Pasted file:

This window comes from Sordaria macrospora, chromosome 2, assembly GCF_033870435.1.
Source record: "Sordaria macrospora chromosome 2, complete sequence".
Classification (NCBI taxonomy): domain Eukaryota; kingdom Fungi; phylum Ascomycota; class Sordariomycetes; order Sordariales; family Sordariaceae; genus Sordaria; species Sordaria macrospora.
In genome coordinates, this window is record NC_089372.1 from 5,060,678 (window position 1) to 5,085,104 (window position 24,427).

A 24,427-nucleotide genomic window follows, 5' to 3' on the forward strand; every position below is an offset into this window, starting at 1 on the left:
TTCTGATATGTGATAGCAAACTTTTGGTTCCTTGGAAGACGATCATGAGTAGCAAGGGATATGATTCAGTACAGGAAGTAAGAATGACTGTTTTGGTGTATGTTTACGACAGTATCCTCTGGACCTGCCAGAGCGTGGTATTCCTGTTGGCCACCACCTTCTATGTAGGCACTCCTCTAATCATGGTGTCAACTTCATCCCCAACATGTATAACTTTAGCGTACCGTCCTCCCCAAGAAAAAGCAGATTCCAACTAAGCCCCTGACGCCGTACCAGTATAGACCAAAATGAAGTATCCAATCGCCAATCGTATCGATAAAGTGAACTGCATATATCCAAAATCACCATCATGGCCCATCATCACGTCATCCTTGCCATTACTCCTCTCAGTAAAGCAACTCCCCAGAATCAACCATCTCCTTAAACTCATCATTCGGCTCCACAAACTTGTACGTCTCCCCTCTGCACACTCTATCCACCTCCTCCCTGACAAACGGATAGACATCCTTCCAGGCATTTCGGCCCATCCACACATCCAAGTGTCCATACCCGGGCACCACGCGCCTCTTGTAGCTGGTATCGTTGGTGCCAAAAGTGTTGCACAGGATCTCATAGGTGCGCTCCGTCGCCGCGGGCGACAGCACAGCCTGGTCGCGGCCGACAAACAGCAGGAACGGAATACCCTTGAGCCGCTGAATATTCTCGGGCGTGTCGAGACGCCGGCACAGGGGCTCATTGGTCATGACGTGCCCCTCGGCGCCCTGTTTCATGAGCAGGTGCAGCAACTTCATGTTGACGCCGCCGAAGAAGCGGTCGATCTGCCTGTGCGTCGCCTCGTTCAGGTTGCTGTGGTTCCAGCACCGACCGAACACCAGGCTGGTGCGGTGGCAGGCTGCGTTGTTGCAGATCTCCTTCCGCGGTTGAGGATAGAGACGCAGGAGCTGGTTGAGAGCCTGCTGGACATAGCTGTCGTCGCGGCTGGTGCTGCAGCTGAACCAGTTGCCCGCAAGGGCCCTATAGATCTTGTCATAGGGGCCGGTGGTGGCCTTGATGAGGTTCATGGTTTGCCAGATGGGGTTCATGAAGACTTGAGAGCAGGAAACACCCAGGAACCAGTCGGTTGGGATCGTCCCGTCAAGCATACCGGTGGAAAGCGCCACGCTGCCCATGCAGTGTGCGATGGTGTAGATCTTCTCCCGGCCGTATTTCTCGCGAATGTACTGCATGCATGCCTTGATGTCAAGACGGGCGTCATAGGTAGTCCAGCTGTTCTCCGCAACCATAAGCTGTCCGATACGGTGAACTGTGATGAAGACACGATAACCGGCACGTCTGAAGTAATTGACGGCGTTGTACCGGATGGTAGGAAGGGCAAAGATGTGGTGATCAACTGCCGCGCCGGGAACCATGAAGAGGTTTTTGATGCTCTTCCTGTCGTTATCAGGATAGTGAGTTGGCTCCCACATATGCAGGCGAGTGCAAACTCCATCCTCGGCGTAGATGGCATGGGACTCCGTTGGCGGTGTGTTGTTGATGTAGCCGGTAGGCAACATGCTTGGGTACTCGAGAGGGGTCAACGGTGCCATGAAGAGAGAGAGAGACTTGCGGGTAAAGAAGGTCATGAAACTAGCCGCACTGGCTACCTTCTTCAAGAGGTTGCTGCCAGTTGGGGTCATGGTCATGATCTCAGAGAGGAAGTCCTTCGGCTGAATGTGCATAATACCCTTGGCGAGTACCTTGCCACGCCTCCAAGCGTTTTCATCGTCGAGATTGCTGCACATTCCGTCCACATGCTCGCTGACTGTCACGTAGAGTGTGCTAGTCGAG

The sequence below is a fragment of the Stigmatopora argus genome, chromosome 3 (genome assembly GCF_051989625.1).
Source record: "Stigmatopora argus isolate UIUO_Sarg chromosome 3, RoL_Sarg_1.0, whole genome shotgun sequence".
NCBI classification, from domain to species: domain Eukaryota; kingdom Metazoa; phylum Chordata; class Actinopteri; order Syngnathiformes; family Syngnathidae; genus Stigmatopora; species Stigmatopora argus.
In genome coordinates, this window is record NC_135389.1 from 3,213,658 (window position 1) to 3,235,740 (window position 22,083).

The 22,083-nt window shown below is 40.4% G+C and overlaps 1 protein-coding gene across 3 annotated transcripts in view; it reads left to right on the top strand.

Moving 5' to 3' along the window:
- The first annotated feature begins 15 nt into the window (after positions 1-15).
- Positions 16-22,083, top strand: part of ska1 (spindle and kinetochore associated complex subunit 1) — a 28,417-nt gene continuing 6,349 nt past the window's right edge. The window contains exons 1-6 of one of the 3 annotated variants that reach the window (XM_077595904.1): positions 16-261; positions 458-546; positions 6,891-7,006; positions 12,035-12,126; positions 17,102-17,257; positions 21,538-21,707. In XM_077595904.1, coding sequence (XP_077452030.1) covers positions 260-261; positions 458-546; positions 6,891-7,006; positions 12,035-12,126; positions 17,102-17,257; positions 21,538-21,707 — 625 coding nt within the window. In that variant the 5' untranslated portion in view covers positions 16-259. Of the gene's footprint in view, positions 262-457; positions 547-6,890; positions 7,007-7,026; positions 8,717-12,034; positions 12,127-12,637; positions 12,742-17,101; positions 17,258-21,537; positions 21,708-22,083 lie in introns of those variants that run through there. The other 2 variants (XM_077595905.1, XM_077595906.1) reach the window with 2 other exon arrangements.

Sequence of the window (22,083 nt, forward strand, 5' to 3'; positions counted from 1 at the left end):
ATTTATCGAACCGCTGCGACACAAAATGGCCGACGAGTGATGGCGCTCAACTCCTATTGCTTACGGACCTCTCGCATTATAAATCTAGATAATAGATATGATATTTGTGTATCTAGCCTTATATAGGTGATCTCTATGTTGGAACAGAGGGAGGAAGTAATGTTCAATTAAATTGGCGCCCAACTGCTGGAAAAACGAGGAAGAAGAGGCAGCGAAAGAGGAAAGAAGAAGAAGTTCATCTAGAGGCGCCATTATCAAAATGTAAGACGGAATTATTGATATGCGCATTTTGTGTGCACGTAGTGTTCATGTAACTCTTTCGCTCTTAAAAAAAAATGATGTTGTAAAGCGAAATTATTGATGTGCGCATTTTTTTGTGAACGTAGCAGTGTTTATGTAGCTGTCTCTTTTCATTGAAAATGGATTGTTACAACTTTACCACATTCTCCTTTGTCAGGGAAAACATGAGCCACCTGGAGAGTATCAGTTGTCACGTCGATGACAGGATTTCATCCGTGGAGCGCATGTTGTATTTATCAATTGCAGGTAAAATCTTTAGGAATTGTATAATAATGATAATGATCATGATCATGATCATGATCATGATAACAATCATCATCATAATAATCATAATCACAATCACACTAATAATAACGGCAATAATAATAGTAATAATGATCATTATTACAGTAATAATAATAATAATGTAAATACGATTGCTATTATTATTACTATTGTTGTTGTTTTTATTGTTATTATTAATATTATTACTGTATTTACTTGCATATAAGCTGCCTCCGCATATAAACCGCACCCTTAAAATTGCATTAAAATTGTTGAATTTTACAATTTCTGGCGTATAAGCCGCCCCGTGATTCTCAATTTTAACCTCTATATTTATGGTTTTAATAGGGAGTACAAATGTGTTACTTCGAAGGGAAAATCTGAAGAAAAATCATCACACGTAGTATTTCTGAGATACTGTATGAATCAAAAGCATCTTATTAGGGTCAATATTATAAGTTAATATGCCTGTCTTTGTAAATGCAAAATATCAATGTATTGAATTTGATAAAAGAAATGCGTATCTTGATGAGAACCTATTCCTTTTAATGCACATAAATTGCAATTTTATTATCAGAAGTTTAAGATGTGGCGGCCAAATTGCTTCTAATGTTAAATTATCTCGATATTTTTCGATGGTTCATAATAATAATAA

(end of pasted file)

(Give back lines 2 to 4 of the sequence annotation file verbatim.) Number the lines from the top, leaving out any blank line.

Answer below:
Source record: "Sordaria macrospora chromosome 2, complete sequence".
Classification (NCBI taxonomy): domain Eukaryota; kingdom Fungi; phylum Ascomycota; class Sordariomycetes; order Sordariales; family Sordariaceae; genus Sordaria; species Sordaria macrospora.
In genome coordinates, this window is record NC_089372.1 from 5,060,678 (window position 1) to 5,085,104 (window position 24,427).